Google has announced commitments totaling more than $175 million in support of efforts to advance racial equity and inclusion.
Commitments in support of efforts to assist African-American business owners, startup founders, job seekers, and developers include $50 million in small business financing and grants to be administered in partnership with the Opportunity Finance Network and $100 million for Black-led capital firms, startups, and organizations that support African-American entrepreneurs, including additional investments in Plexo Capital and non-dilutive funding for African-American members of the Google for Startups network. The tech giant will also allocate $15 million through the National Urban League and others to help African-American jobseekers improve their skills, and more than $10 million to help improve African Americans’ access to education, equipment, and opportunities via the company’s developer ecosystem.
The company also pledged nearly $3 million in support of efforts to close the racial equity gaps in computer science education and to increase Black+ representation in STEM fields through an expansion of its CS First curriculum, Applied Digital Skills program, and exploreCSR awards and will contribute $250,000 to Black in AI and $1 million to the DonorsChoose #ISeeMe campaign, which aims to help teachers make their classrooms more inclusive. In addition, Google.org, which pledged $12 million earlier this month in support of racial justice organizations, announced grants of $1 million to the Leadership Conference Education Fund, the NAACP Legal Defense and Educational Fund’s Policing Reform Campaign, and the Movement for Black Lives.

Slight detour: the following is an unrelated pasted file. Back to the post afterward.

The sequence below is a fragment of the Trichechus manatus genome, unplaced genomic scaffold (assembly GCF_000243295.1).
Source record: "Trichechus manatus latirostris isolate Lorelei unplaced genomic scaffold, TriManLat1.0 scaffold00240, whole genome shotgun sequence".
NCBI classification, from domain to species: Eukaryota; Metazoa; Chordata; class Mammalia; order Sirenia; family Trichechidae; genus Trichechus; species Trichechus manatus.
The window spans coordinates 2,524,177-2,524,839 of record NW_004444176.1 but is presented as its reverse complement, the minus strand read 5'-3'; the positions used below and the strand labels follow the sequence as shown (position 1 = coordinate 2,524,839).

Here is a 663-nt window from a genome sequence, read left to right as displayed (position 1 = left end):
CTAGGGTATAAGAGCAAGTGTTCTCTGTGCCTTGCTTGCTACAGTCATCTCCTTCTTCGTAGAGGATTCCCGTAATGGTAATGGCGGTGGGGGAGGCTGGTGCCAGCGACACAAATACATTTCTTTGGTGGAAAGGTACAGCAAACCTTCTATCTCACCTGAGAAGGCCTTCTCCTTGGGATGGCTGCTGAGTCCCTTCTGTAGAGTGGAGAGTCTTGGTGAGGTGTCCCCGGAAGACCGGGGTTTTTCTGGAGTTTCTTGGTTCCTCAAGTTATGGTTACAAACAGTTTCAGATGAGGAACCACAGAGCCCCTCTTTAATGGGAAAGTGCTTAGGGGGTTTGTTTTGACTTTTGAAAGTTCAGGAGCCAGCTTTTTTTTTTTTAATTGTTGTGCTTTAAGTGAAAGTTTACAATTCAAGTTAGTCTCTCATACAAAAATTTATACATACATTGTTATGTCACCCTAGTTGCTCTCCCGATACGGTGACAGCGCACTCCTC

Internally, the company’s commitments to build equity for its Black+ employees includes a goal to improve, by 2025, the representation of underrepresented groups among senior leadership by 30 percent; addressing representation challenges and strengthening its focus on hiring, retention, and promotion at all levels; developing practices and policies that foster a stronger sense of inclusion and belonging, especially among Black employees; creating anti-racism educational programs that can be scaled globally; and better supporting the mental and physical health and well-being of Black+ employees.
“Recognizing that racism is a problem the world over,” wrote Google and Alphabet CEO Sundar Pichai in a memo to employees shared on Google’s blog, “we will focus on more global solutions and will be giving grants to local community organizations tackling these issues in Brazil and across Europe and Africa.”